Fictional tale captures girl’s reality

How interesting are the lives of my relatives! This relative is my husband’s father’s sister’s daughter’s husband’s grandmother! Her name was Carrie Lincoln Floyd Harbison, and a book was written about her experiences as a child, in 1876, when she came here to live in National City.

The story begins with a description of her family’s train travel across the country from Boston, to San Francisco. Railroads hadn’t yet made it to Los Angeles, let alone San Diego.

The next leg of their journey was by steam ship. Early in the voyage, they watched with trepidation as passengers debarked onto small lighters (rowboats) to be taken to shore. Luckily, they were spared that as there was a wharf in San Diego.

At their destination (what would eventually become San Diego), most of the family boarded a surrey.

Their luggage followed in a spring wagon, a two-seated wagon where the seats are removable, with Carrie riding with the rather eccentric driver. The family moved into a small house – borrowed – until the owners returned.

The next morning Carrie glumly found out she was the only child living in National City.

The story tells about many of the experiences of Carrie’s life that are of great local interest.

For instance: Father Horton was on the steam ship; wild Indians chased the spring wagon; the family constructed a barn which became their abode until they built a house; she received a gold nugget from a couple from Campo; she met Frank and Flora Kimball and Frank’s parrot Poll; she befriended a Spanish speaking girl and went to a fandango in the Estudillo home in San Diego Old Town; her first horse ride was to the mission that had become a ruin; she was friends with an emigrant girl who alerted the community to the presence of horse thieves; Carrie’s family went on jaunts to Monument City, at the border by Mexico, and into the back country on a camping trip, and she lived through a flood.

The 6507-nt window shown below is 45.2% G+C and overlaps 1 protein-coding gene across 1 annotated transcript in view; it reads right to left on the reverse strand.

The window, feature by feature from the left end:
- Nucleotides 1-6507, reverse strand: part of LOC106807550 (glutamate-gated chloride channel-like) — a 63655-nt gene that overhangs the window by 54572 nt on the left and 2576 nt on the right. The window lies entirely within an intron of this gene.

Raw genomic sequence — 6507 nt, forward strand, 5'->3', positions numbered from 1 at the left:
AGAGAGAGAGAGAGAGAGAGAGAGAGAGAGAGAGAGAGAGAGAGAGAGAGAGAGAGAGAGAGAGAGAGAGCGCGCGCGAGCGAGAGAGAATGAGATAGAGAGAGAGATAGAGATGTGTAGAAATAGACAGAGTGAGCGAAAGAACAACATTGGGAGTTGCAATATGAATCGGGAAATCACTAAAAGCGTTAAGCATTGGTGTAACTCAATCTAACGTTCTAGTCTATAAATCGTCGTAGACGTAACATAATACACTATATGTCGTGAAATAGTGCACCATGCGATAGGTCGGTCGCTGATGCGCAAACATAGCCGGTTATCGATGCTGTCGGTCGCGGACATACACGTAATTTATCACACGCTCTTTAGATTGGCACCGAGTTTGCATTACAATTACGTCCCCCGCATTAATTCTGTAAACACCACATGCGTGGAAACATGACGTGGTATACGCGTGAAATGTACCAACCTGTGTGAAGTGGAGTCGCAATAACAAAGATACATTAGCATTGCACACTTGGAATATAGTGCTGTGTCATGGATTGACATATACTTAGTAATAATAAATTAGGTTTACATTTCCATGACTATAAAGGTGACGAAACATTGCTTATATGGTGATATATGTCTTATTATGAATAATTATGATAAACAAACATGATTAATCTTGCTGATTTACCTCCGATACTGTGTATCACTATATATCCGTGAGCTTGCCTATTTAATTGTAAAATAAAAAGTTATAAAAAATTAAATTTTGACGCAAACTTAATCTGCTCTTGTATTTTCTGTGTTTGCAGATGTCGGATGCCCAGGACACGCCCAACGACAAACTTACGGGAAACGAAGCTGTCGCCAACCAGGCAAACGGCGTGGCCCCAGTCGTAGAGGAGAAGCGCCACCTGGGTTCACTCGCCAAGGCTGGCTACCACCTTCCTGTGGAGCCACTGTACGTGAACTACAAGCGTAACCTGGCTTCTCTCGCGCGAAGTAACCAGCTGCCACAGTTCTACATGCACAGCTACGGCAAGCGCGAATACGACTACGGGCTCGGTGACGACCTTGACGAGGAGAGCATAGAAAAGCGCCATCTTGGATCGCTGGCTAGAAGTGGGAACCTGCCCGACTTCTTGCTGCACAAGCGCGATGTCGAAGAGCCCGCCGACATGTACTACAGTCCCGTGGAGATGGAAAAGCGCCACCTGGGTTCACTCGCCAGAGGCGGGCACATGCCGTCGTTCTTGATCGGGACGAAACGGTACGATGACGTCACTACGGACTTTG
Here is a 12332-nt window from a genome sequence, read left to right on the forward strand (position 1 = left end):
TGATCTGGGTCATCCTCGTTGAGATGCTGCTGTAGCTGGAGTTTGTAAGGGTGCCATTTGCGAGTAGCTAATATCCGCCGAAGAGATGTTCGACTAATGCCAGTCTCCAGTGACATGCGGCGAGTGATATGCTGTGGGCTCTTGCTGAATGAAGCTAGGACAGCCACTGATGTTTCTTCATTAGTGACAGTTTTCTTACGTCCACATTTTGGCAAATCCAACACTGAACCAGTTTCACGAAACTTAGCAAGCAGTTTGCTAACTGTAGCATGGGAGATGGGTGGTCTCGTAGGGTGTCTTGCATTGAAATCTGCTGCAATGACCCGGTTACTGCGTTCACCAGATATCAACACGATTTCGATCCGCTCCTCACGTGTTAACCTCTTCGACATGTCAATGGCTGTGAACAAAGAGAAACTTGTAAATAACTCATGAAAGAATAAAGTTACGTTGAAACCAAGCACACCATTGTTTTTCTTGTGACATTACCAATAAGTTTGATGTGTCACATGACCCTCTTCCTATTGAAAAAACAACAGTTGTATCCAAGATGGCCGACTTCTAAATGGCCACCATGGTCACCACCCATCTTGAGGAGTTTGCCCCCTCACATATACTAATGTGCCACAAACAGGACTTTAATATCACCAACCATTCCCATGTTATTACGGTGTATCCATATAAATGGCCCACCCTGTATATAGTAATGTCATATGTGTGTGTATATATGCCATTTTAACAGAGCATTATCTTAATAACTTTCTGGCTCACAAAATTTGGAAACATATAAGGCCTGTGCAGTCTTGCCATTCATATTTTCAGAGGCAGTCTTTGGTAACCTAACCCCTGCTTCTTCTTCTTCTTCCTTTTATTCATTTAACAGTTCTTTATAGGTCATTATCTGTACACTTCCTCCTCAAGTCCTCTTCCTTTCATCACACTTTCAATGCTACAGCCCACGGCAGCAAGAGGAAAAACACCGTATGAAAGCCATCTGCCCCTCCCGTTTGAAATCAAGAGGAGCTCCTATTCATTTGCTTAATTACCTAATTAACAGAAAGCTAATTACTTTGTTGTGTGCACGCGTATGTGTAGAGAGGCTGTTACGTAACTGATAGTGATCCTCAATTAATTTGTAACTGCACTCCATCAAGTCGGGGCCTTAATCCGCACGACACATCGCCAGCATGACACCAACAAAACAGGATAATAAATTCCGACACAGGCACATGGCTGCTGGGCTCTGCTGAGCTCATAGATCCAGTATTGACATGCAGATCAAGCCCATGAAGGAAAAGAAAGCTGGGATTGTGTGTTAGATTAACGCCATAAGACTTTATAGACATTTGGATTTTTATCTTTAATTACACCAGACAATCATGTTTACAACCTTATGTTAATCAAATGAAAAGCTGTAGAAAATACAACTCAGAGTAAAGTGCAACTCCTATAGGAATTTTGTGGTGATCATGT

This all really happened! Carrie kept a diary, and these events were recorded in it. Later, in 1952 Carrie’s niece, Marion Beckler, turned these events into a charming little story called, appropriately, “Carrie.” Caveat to y’all, the story is geared towards children and in telling it as a tale, parts and names were changed so it’s not a strict history, it is a story, but based on facts.

A prized copy of this book -autographed by Carrie Harbison and Marion Beckler – was loaned to me by my husband’s father’s sister’s daughter’s husband. But there is another copy of it at the Kile Morgan Local History Room in the National City Public Library. You should read it.